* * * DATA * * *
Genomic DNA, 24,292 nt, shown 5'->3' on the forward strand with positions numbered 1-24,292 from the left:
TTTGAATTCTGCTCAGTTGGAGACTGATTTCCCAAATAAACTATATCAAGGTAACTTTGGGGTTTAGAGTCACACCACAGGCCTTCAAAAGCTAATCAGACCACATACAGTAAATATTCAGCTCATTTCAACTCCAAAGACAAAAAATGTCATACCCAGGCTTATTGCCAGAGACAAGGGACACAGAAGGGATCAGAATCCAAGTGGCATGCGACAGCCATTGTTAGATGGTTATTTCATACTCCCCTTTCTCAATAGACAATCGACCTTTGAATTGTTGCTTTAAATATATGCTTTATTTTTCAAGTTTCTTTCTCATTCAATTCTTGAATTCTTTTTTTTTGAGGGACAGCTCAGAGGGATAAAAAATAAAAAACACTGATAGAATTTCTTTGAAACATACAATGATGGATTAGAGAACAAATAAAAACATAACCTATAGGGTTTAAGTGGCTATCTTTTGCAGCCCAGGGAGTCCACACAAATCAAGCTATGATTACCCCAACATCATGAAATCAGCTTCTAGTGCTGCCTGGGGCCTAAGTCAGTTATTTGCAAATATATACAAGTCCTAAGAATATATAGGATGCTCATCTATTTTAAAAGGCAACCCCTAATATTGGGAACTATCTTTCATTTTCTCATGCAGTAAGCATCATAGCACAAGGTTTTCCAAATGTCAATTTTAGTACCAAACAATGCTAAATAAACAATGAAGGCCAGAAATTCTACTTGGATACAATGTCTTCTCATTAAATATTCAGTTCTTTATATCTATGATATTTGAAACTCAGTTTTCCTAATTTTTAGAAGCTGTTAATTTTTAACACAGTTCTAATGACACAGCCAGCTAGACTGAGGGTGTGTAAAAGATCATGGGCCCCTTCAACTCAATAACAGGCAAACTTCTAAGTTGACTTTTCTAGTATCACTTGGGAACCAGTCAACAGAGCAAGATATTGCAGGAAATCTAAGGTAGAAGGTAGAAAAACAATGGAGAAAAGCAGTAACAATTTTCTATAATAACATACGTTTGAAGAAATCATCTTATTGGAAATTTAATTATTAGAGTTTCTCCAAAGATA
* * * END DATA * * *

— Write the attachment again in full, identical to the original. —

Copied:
Genomic DNA, 24,292 nt, shown 5'->3' on the forward strand with positions numbered 1-24,292 from the left:
TTTGAATTCTGCTCAGTTGGAGACTGATTTCCCAAATAAACTATATCAAGGTAACTTTGGGGTTTAGAGTCACACCACAGGCCTTCAAAAGCTAATCAGACCACATACAGTAAATATTCAGCTCATTTCAACTCCAAAGACAAAAAATGTCATACCCAGGCTTATTGCCAGAGACAAGGGACACAGAAGGGATCAGAATCCAAGTGGCATGCGACAGCCATTGTTAGATGGTTATTTCATACTCCCCTTTCTCAATAGACAATCGACCTTTGAATTGTTGCTTTAAATATATGCTTTATTTTTCAAGTTTCTTTCTCATTCAATTCTTGAATTCTTTTTTTTTGAGGGACAGCTCAGAGGGATAAAAAATAAAAAACACTGATAGAATTTCTTTGAAACATACAATGATGGATTAGAGAACAAATAAAAACATAACCTATAGGGTTTAAGTGGCTATCTTTTGCAGCCCAGGGAGTCCACACAAATCAAGCTATGATTACCCCAACATCATGAAATCAGCTTCTAGTGCTGCCTGGGGCCTAAGTCAGTTATTTGCAAATATATACAAGTCCTAAGAATATATAGGATGCTCATCTATTTTAAAAGGCAACCCCTAATATTGGGAACTATCTTTCATTTTCTCATGCAGTAAGCATCATAGCACAAGGTTTTCCAAATGTCAATTTTAGTACCAAACAATGCTAAATAAACAATGAAGGCCAGAAATTCTACTTGGATACAATGTCTTCTCATTAAATATTCAGTTCTTTATATCTATGATATTTGAAACTCAGTTTTCCTAATTTTTAGAAGCTGTTAATTTTTAACACAGTTCTAATGACACAGCCAGCTAGACTGAGGGTGTGTAAAAGATCATGGGCCCCTTCAACTCAATAACAGGCAAACTTCTAAGTTGACTTTTCTAGTATCACTTGGGAACCAGTCAACAGAGCAAGATATTGCAGGAAATCTAAGGTAGAAGGTAGAAAAACAATGGAGAAAAGCAGTAACAATTTTCTATAATAACATACGTTTGAAGAAATCATCTTATTGGAAATTTAATTATTAGAGTTTCTCCAAAGATA